Rare Gastroenterology News
A rare disease of the bile ducts that affects only infants
Age of Onset
Biliary atresia, also known as extrahepatic ductopenia and progressive obliterative cholangiopathy, is a childhood disease of the liver in which one or more bile ducts are abnormally narrow, blocked, or absent. This congenital condition occurs when the bile ducts inside or outside the liver do not develop normally. Initially, the symptoms of biliary atresia are indistinguishable from those of neonatal jaundice, a usually harmless condition commonly seen in infants. However, infants with biliary atresia develop progressive conjugated jaundice, pale white stools, and dark urine.†
5 Facts you should know
It is a progressive idiopathic, necroinflammatory process that may involve a segment or the entire extrahepatic biliary tree.
Presentation may include jaundice, pale stools, or hepatomegaly.
The most common complications or sequelae are growth failure, portal hypertension, cholangitis, and ascites.
Biliary atresia should be excluded in any baby with jaundice associated with pale stools, with jaundice persisting beyond 14 days of age.
Biliary atresia is most common in East Asia, with a frequency of one in 5,000.
Interest Over Time
Common Signs & Symptoms
Dark yellow urine
Decreased liver function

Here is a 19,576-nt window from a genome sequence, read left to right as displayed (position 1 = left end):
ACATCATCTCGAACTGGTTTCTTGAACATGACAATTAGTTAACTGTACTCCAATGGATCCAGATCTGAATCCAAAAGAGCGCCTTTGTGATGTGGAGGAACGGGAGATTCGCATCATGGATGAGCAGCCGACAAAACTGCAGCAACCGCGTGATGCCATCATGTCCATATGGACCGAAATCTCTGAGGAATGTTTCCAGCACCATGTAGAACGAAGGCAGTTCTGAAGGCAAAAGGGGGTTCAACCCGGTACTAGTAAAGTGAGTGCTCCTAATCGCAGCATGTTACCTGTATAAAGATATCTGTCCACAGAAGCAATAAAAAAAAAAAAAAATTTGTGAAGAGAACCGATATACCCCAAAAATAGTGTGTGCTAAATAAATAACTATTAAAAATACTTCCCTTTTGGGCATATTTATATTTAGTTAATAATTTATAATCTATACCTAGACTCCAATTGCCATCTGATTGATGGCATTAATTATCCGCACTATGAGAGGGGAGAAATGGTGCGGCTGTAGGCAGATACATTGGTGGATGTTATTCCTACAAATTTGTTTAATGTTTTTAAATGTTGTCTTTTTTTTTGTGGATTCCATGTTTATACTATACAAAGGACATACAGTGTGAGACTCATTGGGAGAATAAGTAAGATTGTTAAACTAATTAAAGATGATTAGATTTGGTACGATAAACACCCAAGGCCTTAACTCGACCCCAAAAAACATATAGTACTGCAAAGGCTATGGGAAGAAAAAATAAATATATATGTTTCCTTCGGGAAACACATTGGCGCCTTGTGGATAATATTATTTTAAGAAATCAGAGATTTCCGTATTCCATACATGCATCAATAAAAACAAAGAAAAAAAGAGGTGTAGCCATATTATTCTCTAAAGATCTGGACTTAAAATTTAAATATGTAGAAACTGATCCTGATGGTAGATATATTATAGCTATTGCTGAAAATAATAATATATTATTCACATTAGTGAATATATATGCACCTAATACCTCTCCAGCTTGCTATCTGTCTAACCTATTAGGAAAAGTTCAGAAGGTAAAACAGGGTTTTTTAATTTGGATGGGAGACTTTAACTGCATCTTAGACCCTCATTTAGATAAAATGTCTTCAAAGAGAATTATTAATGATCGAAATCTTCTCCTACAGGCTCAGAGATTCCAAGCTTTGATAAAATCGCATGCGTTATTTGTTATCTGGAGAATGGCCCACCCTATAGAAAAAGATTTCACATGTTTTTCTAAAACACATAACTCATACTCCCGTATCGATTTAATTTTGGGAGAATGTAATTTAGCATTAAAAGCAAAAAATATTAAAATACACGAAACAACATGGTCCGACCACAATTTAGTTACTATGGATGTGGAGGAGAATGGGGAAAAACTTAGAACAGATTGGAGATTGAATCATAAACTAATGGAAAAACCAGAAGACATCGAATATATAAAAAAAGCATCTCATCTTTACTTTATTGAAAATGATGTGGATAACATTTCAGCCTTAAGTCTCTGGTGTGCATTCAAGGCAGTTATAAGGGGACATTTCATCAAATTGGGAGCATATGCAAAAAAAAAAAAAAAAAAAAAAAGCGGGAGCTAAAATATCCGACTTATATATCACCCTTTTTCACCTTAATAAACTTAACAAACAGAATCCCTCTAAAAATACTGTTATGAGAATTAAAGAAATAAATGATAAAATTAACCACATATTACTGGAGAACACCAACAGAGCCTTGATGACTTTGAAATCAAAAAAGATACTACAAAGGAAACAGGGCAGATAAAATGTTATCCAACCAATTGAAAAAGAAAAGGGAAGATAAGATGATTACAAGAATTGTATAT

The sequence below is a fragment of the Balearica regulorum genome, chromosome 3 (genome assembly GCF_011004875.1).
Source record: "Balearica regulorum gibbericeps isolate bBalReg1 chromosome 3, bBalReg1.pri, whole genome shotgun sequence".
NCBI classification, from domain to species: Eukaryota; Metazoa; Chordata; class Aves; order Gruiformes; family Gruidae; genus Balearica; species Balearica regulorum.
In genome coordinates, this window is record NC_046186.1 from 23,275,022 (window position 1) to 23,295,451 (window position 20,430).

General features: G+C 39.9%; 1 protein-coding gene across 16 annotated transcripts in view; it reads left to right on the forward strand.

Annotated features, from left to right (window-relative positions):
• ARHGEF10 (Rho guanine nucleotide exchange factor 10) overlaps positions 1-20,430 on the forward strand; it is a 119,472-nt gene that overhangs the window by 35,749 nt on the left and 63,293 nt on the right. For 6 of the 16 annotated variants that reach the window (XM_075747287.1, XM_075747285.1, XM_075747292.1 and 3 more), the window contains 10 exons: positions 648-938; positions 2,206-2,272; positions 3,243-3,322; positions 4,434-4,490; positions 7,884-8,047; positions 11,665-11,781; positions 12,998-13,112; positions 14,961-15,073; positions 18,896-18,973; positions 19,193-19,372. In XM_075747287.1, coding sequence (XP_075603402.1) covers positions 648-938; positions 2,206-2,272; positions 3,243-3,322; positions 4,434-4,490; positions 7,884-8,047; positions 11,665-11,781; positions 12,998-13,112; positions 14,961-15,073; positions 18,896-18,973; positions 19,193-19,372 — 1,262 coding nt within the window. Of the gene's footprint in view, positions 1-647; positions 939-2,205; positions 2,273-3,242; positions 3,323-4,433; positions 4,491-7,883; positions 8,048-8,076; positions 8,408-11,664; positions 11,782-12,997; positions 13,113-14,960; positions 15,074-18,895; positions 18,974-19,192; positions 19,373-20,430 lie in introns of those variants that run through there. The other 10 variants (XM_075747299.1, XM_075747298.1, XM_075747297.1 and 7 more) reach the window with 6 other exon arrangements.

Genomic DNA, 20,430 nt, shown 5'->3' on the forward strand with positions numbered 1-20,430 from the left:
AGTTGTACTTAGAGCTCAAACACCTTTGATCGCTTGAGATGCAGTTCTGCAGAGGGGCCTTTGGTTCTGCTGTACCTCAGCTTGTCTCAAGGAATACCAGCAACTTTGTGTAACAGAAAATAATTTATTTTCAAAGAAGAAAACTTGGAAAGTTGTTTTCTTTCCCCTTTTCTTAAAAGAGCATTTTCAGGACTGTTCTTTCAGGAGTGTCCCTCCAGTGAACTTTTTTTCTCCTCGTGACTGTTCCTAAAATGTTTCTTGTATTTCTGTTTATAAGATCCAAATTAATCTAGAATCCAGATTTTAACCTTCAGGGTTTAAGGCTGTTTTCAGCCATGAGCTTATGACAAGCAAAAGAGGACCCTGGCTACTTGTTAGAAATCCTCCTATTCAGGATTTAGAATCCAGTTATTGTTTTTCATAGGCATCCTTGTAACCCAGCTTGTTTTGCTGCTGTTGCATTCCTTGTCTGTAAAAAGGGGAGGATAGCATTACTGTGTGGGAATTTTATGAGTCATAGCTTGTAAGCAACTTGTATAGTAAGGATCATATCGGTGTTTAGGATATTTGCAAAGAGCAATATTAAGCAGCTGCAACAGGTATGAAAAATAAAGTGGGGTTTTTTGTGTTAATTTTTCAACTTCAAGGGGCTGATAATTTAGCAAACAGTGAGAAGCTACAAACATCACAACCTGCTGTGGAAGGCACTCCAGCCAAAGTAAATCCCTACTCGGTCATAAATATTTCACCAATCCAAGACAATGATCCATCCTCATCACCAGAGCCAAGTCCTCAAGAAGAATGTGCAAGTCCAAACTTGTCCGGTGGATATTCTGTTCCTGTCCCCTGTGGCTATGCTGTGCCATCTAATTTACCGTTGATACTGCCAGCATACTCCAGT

Elevated alkaline phosphatase
Elevated gamma-glutamyltransferase level
High liver enzymes
Prolonged neonatal jaundice
Prolonged prothrombin time
Severe failure to thrive
Top Clinical Trials
|N-Acetylcysteine in Biliary Atresia After Kasai Portoenterostomy|| In this study, the investigators test whether intravenous N-acetylcysteine (NAC) can improve bile flow after KP. The rationale is that NAC leads to synthesis of glutathione, which is a powerful stimulator of bile flow. The primary objective is to determine whether NAC normalizes total serum bile acid (TSBA) concentrations within 24 weeks of KP. Achieving normal TSBAs is uncommon with current standard-of-care, and is predicted to be associated with better long-term outcomes. The secondary objectives are to describe how other parameters commonly followed in BA change with NAC therapy, as well as report adverse events occurring with therapy and in the first two years of life. This study follows the "minimax" Phase 2 clinical trial design.||Phase 2||Active, not recruiting||Drug: N-Acetyl cysteine||Texas Children's Hospital and Baylor College of Medicine, Houston, Texas, United States||More Information|